Abstract: Inclusiveness affects the underlying thinking and consequential analysis of accessibility issues in transport. If the fundamental premise is that all people are equal and should be viewed as stakeholders in matters of public policy then it not only reflects international treaties, such as the Rights of the Child and the Rights of Persons with Disability, it encapsulates these and others in a broader perspective of equality. To claim that inclusiveness in transport policy is a paradigm shift may be an over statement, however, what seems self-evident in our discussion is not reflected in best practice at this time. It is important that some measure of the particular beneficiaries of investment in barrier-free transport is defined. We propose that the use of observable mobility aids, by persons making all manner of trips as pedestrians and public transport users, can be incorporated into cost-benefit appraisal and to inform broader transport planning. The proportion of people using a mobility aid in catchment populations can be estimated so that gaps can be defined between current and desired levels of demonstrated inclusion in transport and especially accessible infrastructure. This indicator is readily operational to estimate benefits and comparative costs of trips not made. These methods ought to be refined to objectively assess accessibility in parallel with other objectives for transport.
    Date: 2017–02–28
  7. By: Ascensión Andina Díaz (Department of Economics, University of Málaga); Francesco Feri (Department of Economics, Royal Holloway, University of London); Miguel A. Meléndez-Jiménez (Department of Economics, University of Málaga)
    Abstract: Empirical observation shows that policies are usually gradually introduced in a society. This paper presents a model of repeated elections that captures this phenomenon, and that allows countries to differ in their institutional flexibility, thus in the speed of implementation of new policies. We show that with gradual implementation of policies there is an incentive for the voters to vote, each election, to a different party. Hence, our model produces equilibria with alternation. We further show that there is a tradeoff between efficiency and stability, with efficiency requiring moderate policies and stability pushing towards polarization. Last, we show that except for the partisan equilibria, the most stable ones convey policies that are bounded away from both the median and the extremes, with policies polarizing more when institutions are either too flexible or sufficiently rigid.
    Keywords: gradual implementation of policies; political alternation; polarization and moderation; efficiency; robustness
    JEL: D02 D72
    Date: 2018–09
  8. By: Florian Hoffmann; Roman Inderst; Sergey Turlo
    Abstract: Embedding consumer experimentation with a product or service into a market environment, we find that unregulated contracts induce too little returns or cancellations, as they do not internalize a pecuniary externality on other firms in the market. Forcing firms to let consumers learn longer by imposing a commonly observed statutory minimum cancellation or refund period is socially efficient only when firms appropriate much of the market surplus, while it backfires otherwise. Interestingly, cancellation rights are a poor predictor of competition, as in the unregulated outcome firms grant particularly generous rights when competition is neither too low nor too high. The overarching theme of our analysis is that both the individual benefits and the welfare consequences of (consumer) experimentation depend crucially on the consumer's reservation value, which is endogenous in a market environment.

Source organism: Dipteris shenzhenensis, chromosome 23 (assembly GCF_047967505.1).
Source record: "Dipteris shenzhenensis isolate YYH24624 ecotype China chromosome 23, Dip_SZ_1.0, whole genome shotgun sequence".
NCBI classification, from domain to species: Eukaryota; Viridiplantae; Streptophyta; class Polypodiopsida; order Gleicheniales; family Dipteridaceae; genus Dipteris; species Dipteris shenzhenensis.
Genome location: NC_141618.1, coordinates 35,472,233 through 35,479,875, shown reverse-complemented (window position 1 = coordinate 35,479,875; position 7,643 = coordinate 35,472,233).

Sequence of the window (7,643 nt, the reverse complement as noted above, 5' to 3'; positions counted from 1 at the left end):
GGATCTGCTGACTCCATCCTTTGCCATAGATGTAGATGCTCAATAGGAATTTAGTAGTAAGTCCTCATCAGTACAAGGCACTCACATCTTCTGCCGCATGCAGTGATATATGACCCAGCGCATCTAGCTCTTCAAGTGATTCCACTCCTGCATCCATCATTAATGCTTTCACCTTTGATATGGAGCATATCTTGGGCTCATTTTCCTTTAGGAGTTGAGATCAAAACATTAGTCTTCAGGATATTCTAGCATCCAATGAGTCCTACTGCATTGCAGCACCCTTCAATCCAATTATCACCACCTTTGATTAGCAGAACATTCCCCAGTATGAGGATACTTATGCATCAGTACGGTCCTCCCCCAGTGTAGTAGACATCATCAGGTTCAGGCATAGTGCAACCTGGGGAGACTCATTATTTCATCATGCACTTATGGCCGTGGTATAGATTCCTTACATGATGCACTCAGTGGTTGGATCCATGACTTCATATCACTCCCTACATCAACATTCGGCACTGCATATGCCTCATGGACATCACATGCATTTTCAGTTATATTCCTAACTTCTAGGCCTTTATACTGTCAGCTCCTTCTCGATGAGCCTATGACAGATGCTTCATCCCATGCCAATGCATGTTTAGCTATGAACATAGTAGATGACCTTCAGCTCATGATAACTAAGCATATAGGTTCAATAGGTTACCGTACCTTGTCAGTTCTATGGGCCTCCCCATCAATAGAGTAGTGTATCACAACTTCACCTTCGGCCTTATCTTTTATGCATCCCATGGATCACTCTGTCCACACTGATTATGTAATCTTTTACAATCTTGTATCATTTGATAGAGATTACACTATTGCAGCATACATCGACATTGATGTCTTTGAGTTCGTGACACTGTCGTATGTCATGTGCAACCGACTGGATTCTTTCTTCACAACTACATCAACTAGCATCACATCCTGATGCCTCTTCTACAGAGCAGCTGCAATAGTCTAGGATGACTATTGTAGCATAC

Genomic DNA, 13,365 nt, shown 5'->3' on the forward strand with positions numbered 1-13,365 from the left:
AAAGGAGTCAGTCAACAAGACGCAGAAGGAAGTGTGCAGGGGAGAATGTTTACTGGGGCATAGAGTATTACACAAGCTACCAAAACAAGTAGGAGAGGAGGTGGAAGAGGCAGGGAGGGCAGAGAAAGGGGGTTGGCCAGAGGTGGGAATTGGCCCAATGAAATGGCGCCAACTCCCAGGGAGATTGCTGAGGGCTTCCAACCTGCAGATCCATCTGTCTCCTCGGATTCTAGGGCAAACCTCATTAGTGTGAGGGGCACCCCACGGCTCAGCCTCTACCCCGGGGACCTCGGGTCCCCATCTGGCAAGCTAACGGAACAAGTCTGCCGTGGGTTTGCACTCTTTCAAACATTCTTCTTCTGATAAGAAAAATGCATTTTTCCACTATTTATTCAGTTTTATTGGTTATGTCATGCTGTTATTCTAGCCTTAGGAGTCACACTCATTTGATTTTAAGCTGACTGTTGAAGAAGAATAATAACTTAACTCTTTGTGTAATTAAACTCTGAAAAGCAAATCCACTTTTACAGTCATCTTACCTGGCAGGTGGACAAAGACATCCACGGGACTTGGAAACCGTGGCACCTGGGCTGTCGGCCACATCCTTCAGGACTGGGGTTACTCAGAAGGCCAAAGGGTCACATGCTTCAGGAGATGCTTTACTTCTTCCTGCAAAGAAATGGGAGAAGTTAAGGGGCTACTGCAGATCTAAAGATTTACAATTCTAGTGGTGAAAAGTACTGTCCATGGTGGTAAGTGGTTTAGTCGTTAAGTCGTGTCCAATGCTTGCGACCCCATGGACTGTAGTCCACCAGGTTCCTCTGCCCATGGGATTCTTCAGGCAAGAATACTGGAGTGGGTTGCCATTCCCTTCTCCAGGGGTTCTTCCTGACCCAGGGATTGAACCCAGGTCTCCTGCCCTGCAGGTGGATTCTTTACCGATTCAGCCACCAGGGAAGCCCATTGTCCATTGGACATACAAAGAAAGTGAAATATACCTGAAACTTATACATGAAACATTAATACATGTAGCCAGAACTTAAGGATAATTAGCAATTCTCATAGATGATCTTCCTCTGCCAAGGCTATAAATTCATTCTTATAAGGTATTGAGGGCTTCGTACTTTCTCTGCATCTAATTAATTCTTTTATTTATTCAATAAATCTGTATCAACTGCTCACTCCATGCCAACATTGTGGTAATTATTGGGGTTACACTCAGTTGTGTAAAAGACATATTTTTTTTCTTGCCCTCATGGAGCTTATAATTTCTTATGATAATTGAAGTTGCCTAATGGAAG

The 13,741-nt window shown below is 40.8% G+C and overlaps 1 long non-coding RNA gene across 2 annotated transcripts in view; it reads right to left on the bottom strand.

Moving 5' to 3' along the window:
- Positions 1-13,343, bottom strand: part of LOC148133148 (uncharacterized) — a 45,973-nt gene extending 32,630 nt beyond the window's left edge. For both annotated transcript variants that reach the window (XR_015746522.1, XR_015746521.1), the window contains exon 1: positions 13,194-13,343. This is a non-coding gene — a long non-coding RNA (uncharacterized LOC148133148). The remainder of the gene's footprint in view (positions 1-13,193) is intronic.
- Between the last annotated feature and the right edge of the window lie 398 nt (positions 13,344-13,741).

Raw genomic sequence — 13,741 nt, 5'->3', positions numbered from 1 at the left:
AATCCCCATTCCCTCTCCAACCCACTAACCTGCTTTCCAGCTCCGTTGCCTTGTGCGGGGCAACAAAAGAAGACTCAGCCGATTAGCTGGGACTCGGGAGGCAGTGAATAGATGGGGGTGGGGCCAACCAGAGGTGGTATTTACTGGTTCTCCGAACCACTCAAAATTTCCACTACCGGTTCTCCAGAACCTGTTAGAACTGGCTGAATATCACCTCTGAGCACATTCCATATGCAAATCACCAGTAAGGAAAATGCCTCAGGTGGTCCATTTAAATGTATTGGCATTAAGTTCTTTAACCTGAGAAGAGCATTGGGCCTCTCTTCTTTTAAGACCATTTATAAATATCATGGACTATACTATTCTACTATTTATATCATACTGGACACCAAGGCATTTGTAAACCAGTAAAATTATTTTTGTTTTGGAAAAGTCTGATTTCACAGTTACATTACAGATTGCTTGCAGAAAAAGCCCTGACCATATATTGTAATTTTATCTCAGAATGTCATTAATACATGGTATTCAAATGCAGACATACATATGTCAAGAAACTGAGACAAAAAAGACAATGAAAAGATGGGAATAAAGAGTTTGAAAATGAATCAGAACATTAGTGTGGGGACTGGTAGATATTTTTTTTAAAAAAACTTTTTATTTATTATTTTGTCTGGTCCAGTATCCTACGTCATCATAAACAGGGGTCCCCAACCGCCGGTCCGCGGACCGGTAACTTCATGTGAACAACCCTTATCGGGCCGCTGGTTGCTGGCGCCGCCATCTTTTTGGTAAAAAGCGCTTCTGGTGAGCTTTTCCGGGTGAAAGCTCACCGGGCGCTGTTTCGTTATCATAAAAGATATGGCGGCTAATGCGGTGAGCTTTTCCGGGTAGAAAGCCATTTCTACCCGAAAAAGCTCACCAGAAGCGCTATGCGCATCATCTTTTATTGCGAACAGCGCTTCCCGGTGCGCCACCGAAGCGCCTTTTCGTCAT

Keywords: Consumer experimentation, cancellation rights, market equilibrium, externality, regulation, consumer protection
    JEL: D82 D86 L51
    Date: 2018–10
  9. By: Lurbe, Salvador; Burkhardt, Jesse; Goemans, Christopher; Manning, Dale
    Keywords: Behavioral & Institutional Economics, Natural Resource Economics, Resource and Environmental Policy Analysis
    Date: 2018–06–20
  10. By: Kim, Hyungkwan; Preckel, Paul; Gotham, Douglas; Liu, Andrew
    Keywords: Industrial Org./Supply Chain Management, Natural Resource Economics, Risk and Uncertainty
    Date: 2018–06–20
  11. By: McKee, Brandon; Lamm, Alexa; McFadden, Brandon
    Abstract: This study sought to gauge Florida’s consumers’ willingness to pay for protecting the future of Florida’s water supply from 2013 to 2016. This study used a value approach for estimating consumer’s willingness to pay for a 10 percent and a 50 percent increase in their water bill. The study also sought to identify dissonance between Florida’s consumers to determine influencers of their willingness to pay. The study found an increasing percentage of consumers willing to support the protection of Florida’s water supply since 2013. As well, income was a common factor influencing respondent’s willingness to pay. Knowing this dissonance can help decision makers make informed polices and regulations about future water conservation strategies for the future.
    Keywords: Environmental Economics and Policy
    Date: 2018–01–17